[J3] floating-point status

Malcolm Cohen malcolm at nag-j.co.jp
Mon Oct 22 20:48:35 EDT 2018

> But, focusing more closely, a typical image runs on a processor core or node that has many threads. How does a programmer deal with flags and traps that occur on a specific thread? GPUs are a notable instance of this issue, but even hyperthreads or different cores on the same chip are problems. 

No, hyperthreads and different cores are not problems.  If the IEEE flags and controls were shared they would be a contended-for resource… so in the context of threads they really ought to be separate for performance reasons!  They are indeed separate with x86/x64 cores/hyperthreads, and I believe they are with ARM too though I am a bit less familiar with the gory details there.  I don’t know of any hardware where different cpus share a single floating-point mode control word, let alone the flags (if they did, which one would trap if a flag were raised?).


> Does the IEEE spec take into account threads? Or does it assume that every entity in the processor that can perform floating point operations has its own set of flags and trap modes (and rounding modes)?


It makes no such demands on the processor.  The earlier 754 standard was for hardware, the current one is not… because few people program in assembler; it is for programming environments.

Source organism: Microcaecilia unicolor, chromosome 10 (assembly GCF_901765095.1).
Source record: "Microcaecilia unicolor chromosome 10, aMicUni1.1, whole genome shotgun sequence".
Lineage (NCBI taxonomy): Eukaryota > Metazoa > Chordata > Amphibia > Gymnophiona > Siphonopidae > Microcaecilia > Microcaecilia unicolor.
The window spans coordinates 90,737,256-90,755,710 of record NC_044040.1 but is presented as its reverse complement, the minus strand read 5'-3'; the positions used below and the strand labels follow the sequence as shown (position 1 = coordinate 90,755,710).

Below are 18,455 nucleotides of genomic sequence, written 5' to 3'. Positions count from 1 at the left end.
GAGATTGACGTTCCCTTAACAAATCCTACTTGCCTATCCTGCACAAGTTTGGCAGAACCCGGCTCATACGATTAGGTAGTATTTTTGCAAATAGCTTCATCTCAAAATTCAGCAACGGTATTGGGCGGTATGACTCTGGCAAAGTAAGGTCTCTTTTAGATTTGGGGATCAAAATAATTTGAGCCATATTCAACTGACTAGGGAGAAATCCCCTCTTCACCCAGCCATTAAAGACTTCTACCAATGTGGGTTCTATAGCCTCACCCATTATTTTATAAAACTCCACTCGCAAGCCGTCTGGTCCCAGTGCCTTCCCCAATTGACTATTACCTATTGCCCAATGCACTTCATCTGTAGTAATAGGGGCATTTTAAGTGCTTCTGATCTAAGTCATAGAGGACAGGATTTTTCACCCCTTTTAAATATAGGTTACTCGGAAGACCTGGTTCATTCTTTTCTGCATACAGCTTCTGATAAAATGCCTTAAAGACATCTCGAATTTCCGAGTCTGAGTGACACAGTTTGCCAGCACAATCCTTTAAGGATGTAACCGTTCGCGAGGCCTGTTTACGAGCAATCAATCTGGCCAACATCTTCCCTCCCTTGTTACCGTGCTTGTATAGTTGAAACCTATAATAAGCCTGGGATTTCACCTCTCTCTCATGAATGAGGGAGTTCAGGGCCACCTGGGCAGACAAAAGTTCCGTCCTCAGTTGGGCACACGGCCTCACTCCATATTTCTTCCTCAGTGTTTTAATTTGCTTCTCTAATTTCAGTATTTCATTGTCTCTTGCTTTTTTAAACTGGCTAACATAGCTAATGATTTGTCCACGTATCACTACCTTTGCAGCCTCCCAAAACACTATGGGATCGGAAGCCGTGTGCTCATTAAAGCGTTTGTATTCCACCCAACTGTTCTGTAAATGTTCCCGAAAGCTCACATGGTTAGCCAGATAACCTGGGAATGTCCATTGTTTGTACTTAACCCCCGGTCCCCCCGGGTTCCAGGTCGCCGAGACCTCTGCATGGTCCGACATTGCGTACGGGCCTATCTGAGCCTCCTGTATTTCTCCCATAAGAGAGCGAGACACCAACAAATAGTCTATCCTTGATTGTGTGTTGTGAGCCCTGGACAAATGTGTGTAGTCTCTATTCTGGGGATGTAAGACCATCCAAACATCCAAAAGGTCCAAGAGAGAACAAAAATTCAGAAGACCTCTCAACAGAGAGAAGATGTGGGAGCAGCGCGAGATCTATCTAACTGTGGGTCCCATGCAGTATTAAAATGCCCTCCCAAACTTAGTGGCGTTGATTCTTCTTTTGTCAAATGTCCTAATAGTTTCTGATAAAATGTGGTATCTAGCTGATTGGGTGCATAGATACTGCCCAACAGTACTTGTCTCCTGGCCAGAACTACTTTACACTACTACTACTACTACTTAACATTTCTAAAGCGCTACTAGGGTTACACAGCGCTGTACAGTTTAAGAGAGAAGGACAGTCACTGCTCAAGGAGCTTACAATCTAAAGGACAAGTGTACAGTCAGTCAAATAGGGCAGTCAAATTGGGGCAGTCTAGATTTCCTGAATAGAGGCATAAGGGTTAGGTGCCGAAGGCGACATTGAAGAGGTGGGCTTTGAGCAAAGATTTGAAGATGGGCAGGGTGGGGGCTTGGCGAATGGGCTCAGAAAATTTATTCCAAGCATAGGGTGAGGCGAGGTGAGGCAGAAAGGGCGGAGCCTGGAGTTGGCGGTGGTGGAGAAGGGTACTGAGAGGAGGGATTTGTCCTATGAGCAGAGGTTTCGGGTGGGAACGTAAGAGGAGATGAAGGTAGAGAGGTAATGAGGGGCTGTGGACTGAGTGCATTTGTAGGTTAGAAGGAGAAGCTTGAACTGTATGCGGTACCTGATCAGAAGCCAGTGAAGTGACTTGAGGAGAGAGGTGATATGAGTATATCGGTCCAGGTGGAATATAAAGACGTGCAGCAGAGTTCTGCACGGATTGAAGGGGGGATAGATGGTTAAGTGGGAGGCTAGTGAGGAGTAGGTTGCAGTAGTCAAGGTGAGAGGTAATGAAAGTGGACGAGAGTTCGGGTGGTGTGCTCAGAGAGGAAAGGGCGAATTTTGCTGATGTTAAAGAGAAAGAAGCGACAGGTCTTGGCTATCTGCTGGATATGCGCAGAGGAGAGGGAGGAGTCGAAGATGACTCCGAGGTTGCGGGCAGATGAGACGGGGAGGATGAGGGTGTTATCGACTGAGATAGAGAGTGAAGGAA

GPUs can indeed be problematic, mostly because in the past, few of them made a serious attempt to conform.  If the GPU doesn’t bother to handle NaNs or subnormals, or raise flags, it is hardly the fault of IEEE.  To be fair, when used to drive a display, such things are usually not all that useful, unlike the situation where they are being used for general-purpose computation.  “GPUs” intended for the latter usage are far more likely to conform to IEEE.


(The people participating in the IEEE 754 revision include those who are producing highly parallel hardware, so it would be quite wrong to think that they’ve never heard of threads before, or to think they’ve never discussed the implications of highly-parallel computation.  Whether they’ve gotten it right is of course a different matter.)




..............Malcolm Cohen, NAG Oxford/Tokyo.

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